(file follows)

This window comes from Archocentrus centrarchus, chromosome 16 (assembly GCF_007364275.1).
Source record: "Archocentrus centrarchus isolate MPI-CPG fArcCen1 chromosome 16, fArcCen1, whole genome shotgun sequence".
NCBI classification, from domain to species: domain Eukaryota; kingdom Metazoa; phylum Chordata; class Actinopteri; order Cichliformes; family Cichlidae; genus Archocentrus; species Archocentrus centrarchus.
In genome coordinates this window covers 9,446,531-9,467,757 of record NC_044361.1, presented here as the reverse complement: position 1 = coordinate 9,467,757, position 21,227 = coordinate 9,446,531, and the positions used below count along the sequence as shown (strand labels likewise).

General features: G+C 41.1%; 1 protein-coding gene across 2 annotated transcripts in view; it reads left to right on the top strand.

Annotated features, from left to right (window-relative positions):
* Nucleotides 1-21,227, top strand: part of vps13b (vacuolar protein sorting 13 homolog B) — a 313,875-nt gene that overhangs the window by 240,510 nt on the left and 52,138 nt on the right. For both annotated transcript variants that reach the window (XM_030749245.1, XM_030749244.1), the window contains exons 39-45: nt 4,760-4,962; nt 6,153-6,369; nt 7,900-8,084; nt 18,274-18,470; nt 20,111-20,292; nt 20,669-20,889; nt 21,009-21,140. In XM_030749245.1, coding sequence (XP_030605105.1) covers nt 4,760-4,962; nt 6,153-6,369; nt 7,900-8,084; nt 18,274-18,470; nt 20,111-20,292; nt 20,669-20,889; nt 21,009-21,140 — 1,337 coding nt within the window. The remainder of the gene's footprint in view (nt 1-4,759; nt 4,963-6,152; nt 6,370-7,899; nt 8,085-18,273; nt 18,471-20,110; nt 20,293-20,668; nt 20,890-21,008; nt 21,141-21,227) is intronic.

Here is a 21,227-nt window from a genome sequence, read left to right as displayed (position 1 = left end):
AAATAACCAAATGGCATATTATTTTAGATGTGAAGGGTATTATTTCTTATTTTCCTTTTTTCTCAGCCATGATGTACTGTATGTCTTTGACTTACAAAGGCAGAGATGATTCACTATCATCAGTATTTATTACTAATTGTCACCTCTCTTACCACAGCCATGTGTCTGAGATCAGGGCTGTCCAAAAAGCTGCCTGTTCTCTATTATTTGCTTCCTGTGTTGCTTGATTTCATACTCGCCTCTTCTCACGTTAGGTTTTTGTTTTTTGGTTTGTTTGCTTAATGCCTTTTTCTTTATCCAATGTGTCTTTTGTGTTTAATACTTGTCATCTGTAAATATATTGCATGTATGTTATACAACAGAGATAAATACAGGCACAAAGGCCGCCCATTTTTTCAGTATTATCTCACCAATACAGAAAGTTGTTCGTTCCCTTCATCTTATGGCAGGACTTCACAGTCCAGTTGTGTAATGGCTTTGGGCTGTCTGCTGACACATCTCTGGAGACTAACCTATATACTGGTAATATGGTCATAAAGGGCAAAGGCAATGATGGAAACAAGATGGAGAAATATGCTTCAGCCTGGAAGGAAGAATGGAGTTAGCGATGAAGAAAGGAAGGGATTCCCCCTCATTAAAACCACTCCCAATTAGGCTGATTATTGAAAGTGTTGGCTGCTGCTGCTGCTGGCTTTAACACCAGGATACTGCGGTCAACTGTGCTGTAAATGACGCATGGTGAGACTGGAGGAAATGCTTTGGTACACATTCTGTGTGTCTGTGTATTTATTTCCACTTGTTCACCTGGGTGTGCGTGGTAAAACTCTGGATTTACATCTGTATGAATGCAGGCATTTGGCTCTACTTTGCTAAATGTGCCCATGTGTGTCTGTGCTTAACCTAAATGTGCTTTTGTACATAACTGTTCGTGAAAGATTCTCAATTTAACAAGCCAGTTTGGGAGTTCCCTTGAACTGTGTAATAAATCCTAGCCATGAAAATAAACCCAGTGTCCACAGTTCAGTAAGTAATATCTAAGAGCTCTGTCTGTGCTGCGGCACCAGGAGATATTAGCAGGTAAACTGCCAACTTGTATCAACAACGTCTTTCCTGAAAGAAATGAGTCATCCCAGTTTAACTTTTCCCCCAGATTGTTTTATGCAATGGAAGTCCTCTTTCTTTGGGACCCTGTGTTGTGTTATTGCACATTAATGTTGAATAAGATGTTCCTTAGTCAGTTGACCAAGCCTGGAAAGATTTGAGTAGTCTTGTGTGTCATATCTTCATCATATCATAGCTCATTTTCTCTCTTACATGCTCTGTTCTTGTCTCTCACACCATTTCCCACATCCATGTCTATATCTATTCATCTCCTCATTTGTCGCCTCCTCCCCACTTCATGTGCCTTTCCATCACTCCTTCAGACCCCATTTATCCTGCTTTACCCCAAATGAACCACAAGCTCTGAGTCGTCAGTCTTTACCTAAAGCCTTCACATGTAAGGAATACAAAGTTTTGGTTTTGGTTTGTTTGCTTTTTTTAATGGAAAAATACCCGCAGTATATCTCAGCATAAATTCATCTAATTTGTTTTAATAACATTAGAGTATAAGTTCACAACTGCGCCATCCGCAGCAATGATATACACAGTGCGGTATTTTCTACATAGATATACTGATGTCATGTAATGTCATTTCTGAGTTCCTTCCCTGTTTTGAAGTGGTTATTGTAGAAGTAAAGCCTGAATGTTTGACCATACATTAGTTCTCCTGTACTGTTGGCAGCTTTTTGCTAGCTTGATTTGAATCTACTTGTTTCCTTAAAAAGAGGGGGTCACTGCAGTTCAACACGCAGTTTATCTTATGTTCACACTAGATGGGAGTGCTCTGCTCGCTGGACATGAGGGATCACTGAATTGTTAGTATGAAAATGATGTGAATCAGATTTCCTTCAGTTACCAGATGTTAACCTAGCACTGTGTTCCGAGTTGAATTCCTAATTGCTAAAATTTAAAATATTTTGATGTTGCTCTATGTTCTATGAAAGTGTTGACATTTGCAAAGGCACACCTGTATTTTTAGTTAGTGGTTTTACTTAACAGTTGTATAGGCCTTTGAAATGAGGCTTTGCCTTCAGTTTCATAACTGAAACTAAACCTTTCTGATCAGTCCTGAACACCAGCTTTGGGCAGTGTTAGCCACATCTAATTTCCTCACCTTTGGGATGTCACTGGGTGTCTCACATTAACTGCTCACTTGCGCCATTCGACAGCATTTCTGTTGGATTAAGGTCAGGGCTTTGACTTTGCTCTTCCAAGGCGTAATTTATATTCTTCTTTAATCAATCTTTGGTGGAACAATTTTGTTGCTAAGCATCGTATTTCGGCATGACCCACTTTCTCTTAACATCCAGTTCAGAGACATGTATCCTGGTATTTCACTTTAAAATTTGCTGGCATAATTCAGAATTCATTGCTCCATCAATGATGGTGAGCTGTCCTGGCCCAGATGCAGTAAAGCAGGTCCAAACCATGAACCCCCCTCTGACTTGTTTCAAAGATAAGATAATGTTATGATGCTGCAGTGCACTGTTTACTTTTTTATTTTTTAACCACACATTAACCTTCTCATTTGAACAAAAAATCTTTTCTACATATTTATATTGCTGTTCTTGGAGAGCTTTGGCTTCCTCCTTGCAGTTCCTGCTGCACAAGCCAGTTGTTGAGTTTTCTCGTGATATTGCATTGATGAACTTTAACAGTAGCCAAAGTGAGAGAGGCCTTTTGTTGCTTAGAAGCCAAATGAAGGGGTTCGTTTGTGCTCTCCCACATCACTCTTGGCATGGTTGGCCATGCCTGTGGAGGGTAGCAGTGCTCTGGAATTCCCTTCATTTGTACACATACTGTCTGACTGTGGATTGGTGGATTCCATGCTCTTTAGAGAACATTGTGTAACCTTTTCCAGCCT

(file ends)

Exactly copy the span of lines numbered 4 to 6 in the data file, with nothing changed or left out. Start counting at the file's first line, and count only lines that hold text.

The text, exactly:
In genome coordinates this window covers 9,446,531-9,467,757 of record NC_044361.1, presented here as the reverse complement: position 1 = coordinate 9,467,757, position 21,227 = coordinate 9,446,531, and the positions used below count along the sequence as shown (strand labels likewise).

General features: G+C 41.1%; 1 protein-coding gene across 2 annotated transcripts in view; it reads left to right on the top strand.

Annotated features, from left to right (window-relative positions):